Everything for the Victory Parade
Interestingly, Putin gave an exhaustive speech about the causes of World War II at an informal CIS summit. The gathering was to prepare for the celebration of the 75th anniversary of victory in the Great Patriotic War, which will be held in May 2020. During the Putin era, the holiday of 9 May has played an important role in legitimising the authoritarian political regime and consolidating Russians around the leader. Once in every five years, the Victory Day celebrations are held on a grand scale; the participation of foreign heads of state is mandatory. Their presence confirms, in a way, the status of Putin’s Russia as a great power; it justifies the Russian historical narrative, where Stalin and the Soviet Union are presented only in a positive light. Besides, such events support the Cold War phobia among the older generation of Western politicians. When they look at Russia, they see the USSR. The Kremlin plays with it skilfully, cleverly selling non-existent threats to the West.
For this reason, the number of top-level foreign delegations in Moscow on 9 May is of primary importance. In 2005, a total of 53 heads of state and government attended the celebrations of the 60th anniversary of the Victory. At that time, the refusal of the heads of Estonia and Lithuania to join the celebrations in Moscow was resonant. The two leaders explained that the victory for their countries came not in 1945 but 45 years later, when the Soviet occupation ended. However, the impressive list of international guests made their absence almost invisible. With this, the Kremlin was sending a message: history is written by winners; winners are not judged; the world will have to deal with Russia, no matter what. Only one member of the EU Commission, Günter Verheugen, showed solidarity with the Baltic States at the time. The Kremlin press called him a “white crow” (i.e. an odd duck). The emphasis was put instead on how the EU Commission President Jose Manuel Barroso agreed to come to Moscow, joined with several other EU commissioners: Benita Ferrero-Waldner, Peter Mendelssohn and Javier Solana.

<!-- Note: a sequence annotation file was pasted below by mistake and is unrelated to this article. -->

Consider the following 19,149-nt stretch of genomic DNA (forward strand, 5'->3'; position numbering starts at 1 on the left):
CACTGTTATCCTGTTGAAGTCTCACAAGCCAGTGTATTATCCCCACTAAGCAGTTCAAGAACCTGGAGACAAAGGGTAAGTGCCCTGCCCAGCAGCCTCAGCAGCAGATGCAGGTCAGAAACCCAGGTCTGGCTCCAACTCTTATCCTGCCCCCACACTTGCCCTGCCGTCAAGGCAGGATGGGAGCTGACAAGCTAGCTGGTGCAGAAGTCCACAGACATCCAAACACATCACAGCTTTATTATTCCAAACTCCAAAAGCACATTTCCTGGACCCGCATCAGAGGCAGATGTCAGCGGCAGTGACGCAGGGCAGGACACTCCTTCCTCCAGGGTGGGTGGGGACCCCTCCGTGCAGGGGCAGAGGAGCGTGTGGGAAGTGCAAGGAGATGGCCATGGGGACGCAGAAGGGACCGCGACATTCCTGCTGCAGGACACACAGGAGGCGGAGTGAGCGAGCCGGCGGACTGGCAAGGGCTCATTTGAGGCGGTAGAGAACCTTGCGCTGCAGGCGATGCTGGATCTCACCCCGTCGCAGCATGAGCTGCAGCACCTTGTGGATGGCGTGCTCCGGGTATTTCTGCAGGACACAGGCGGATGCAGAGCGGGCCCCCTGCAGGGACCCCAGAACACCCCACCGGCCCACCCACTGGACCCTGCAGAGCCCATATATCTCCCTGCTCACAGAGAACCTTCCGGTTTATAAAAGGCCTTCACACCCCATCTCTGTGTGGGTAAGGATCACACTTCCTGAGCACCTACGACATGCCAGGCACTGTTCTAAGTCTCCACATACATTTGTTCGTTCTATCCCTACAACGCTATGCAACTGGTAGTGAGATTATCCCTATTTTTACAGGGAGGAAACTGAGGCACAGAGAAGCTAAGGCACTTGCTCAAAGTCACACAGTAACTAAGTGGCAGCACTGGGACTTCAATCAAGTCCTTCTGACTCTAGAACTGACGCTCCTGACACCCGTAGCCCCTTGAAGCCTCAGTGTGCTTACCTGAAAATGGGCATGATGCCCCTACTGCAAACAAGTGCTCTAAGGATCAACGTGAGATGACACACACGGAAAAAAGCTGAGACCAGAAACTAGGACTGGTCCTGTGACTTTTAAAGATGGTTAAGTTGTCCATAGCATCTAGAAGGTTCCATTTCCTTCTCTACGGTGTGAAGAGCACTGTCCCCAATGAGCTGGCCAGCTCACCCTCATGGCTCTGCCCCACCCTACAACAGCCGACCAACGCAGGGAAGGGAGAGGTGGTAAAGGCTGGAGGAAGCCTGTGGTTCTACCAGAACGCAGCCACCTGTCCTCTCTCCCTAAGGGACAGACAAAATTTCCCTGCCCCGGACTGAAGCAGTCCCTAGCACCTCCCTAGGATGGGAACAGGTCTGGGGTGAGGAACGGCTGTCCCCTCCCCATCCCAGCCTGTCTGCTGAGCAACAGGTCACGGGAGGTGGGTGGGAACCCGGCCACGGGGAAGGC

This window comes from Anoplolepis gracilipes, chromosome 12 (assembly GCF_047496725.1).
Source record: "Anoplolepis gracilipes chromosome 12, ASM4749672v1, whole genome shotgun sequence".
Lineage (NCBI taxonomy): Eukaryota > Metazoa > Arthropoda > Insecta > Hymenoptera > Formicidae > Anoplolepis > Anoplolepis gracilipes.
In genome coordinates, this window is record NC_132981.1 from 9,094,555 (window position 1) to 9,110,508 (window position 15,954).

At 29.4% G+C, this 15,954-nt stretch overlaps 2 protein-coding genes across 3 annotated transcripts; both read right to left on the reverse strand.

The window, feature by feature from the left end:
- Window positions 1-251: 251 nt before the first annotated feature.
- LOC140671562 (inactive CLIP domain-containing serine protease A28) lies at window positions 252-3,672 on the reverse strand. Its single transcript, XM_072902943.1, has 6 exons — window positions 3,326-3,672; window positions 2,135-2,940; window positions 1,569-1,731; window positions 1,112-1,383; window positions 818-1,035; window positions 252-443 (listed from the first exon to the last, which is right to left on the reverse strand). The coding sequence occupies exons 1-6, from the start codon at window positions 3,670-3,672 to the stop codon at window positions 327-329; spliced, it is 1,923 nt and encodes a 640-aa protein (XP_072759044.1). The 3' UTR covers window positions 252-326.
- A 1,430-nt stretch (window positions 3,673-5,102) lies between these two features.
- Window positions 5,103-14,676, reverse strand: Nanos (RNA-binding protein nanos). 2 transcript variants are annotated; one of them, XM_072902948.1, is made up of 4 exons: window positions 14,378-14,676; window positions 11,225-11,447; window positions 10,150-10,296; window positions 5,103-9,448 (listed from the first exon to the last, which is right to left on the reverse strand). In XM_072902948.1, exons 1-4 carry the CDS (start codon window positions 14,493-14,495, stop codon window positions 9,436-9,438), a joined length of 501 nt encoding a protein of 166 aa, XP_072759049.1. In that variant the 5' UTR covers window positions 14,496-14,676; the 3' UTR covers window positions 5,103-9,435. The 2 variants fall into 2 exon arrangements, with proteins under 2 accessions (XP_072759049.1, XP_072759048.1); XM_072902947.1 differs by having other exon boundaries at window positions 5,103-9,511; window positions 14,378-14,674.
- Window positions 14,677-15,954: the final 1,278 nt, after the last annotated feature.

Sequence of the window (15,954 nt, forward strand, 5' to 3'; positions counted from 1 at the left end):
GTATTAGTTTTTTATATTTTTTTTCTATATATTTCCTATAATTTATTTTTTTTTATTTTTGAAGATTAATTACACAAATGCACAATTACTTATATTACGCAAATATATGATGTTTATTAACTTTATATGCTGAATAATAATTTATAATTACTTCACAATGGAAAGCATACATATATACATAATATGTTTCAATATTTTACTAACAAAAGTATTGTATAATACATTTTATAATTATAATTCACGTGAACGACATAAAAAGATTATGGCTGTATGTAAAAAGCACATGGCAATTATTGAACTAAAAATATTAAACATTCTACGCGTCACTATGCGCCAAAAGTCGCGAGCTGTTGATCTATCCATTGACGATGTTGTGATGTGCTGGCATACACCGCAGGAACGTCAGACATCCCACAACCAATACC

However, over the last 15 years of Putin’s rule, Russia has lost much of its influence on international affairs, even though it has managed to create numerous security problems not only for Ukraine and Georgia, but also for the USA, Germany, the UK and other countries. This has undermined attendance at the traditional celebrations in Moscow. In 2015, only 21 heads of state attended. Not too many world leaders are willing to attend the upcoming parade on Red Square. Under these circumstances, it is important for Putin to at least maintain discipline among the leaders of CIS countries. Victory Day is a rare opportunity for Putin to gather the world’s political elites in Moscow and show that Russia is not merely a regional power (as Barack Obama once said), but a great country with global interests.
Kremlin’s trump cards